Gerber, Chad Tyler, The Spirit of Augustine's Early Theology: Contextualizing Augustine's Pneumatology.
Gerber, Chad Tyler, The Spirit of Augustine's Early Theology: Contextualizing Augustine's Pneumatology (Ashgate Studies in Philosophy & Theology in Late Antiquity), Farnham, Ashgate, 2012; hardback; pp. 234; R.R.P 50.00 [pounds sterling]; ISBN 9781409424376.
Augustine's theology prior to his becoming Bishop of Hippo has a much more optimistic, philosophical character than his later writings which were directed against various heresies. He tends to be remembered more for his teaching about original sin and grace mediated through Christ than for what he has to say about the Holy Spirit. Chad Gerber has produced an excellent corrective to such assumptions by focusing on his earlier writings, with particular attention to the neglected topic of his pneumatology.
Gerber does well to situate Augustine's Trinitarian thought within the context not just of Nicene doctrine, but also the philosophical context of Neo-Platonism. Just as he understands the emanation of the Son from the Father to be as that of Intellectus from Principium, so he understands the Holy Spirit as akin to the Psyche or Soul of Plotinus, emerging from these two principles, informing and giving life to the created world. This is an excellent study of how Augustine's Trinitarian theology (prior to his famous discussion in the De trinitate) was shaped by Neo-Platonist philosophy. By examining various early writings, notably the De quantitate animae and the De moribus ecclesiae catholicae (contrasted with the way of life of the Manichaeans), Gerber considers how central the Holy Spirit is to Augustine's understanding of the world, understood both as the reason and the love by which creation is underpinned. In this early phase, Augustine was not concerned with issues of the will and its corruption through original sin, as he was in his writings directed against followers of Pelagius, or even in the Confessions; reason (ratio) was both human and divine, offering a degree of optimism to his perspective not found in later years.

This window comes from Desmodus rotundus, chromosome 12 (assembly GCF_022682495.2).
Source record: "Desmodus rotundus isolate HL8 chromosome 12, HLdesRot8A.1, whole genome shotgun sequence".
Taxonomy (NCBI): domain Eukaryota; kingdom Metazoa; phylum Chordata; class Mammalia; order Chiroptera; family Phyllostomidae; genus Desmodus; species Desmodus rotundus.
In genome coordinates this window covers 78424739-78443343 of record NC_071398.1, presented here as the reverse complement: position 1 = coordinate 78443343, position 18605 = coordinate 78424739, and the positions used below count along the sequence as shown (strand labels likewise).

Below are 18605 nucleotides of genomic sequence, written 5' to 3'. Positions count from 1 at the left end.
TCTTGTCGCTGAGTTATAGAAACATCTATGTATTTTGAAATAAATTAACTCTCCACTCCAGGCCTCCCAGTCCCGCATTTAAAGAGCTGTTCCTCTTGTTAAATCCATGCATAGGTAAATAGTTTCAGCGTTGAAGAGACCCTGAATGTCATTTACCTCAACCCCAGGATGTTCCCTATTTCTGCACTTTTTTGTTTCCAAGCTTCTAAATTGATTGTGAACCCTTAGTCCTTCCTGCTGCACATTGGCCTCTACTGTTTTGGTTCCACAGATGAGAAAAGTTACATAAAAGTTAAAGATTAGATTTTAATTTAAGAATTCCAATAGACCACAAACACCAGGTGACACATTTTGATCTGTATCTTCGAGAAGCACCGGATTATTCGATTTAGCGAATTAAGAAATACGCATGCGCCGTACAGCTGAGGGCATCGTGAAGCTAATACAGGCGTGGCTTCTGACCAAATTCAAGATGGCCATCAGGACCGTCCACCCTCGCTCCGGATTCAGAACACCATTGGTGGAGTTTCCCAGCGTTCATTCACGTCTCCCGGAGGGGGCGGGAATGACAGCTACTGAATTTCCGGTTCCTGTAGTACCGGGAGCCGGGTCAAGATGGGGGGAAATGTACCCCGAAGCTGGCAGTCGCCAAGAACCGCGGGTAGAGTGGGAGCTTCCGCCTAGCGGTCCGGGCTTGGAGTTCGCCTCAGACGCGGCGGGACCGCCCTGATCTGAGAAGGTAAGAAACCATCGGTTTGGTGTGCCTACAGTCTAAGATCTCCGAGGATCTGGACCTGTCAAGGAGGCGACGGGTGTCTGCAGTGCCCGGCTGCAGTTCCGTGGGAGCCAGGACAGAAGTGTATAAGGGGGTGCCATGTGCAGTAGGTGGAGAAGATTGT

In a final chapter, Gerber reflects on the writings from Thagaste (389-91) in which Augustine is principally concerned to refute the Manichaeans, exploring in depth themes of the goodness of creation, governed by reason and love. The Spirit emanates from the Father and the Son, but is that through which all things exist.
This monograph does not explore in detail how Augustine's early thought differed from that of Ambrose, by whom he was much influenced. Nonetheless, it reminds us of core themes in Augustine's theology, prior to the focus on human weakness and need for grace by which he is often remembered.
CONSTANT J. MEWS, Monash University
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|Author:||Mews, Constant J.|
|Article Type:||Book review|
|Date:||Jul 1, 2014|
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